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Act Fast To Woo Companies Exiting China


The criticality today is saving lives of fellow citizens in view of the COVID-19 pandemic, which is claiming huge numbers and causing innumerable loss of lives. In order to sustain the lives saved, post lifting of lockdown, there will be a greater criticality staring at these citizens, namely the livelihood. The state of the economy as it is prevailing and the aspiration to build a five trillion economy, there is a need to pull all plugs to ensure its revival and a pace essential. This necessitates inviting maximum foreign investments and increase foreign exports.

If planning and preparation for grabbing the opportunities is not done immediately, the available opportunities may cease to exist.

The delay in informing the world about the pandemic and a few other related incidents have created a certain impression about the ambition and designs of China.

Exiting China post COVID-19 crisis

A large number of countries now feel that time has come to reduce dependence upon China for manufacturing and a strong need to create self-reliance of critical needs and where feasible shift manufacturing out from China to other suitable countries.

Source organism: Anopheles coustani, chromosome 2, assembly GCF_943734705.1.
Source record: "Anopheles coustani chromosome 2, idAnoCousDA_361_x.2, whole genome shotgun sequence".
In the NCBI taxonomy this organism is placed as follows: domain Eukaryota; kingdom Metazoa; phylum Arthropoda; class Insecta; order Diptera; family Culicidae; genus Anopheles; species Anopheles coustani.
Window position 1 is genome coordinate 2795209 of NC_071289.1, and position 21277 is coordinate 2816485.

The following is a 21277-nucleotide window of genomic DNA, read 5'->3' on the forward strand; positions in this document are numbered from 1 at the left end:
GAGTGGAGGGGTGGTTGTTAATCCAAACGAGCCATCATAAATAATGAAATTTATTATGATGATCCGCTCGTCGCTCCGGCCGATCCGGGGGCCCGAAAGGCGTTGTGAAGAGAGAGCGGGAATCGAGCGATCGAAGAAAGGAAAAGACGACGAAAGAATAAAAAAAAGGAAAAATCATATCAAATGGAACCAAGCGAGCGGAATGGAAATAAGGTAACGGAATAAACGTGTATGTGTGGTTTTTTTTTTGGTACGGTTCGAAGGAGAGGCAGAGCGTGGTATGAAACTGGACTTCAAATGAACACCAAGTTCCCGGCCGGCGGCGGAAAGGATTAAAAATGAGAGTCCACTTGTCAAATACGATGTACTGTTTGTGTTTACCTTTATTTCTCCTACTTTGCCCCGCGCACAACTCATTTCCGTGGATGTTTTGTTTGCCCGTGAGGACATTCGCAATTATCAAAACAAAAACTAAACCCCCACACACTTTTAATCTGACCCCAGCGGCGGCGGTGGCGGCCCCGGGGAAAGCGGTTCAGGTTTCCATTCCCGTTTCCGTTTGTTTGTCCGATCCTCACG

After three decades of building up manufacturing bases in China, costs had started rising even before the trade war, with examples like a 25 percent tariff on the lighting products which helped accelerate a shift that was set in motion 18 months ago – moving production bases out of China to Thailand, Bangladesh and other countries.

This was the situation playing out in boardrooms around the world in January 2020 as international companies accepted the reality that the US-China phase one trade deal was unlikely to improve the situation for their Chinese-based operations

US China
US President Donald Trump and China’s President Xi Jinping shake hands.Reuters

Rising labour and environmental costs, increasing regulatory environment, the threat of more and higher tariffs, along with a sharp increase in the perception of risk associated with living and working in China meant that the manufacturing exodus that began at the end of the last decade would continue.

Although it was well known that the “Goldilocks Zone” provided by China’s industrial heartlands for the last 30 years – in which the combination of costs, quality, human resources and infrastructure which was the main attraction – could not be matched in India, Bangladesh, Indonesia, Malaysia, Mexico, Thailand, Vietnam or anywhere else.

It is being felt that with some companies having already landed that Vietnam is already full, now, you have to wait in a queue. Right now, there’s no waiting in Thailand, but it will too get full soon.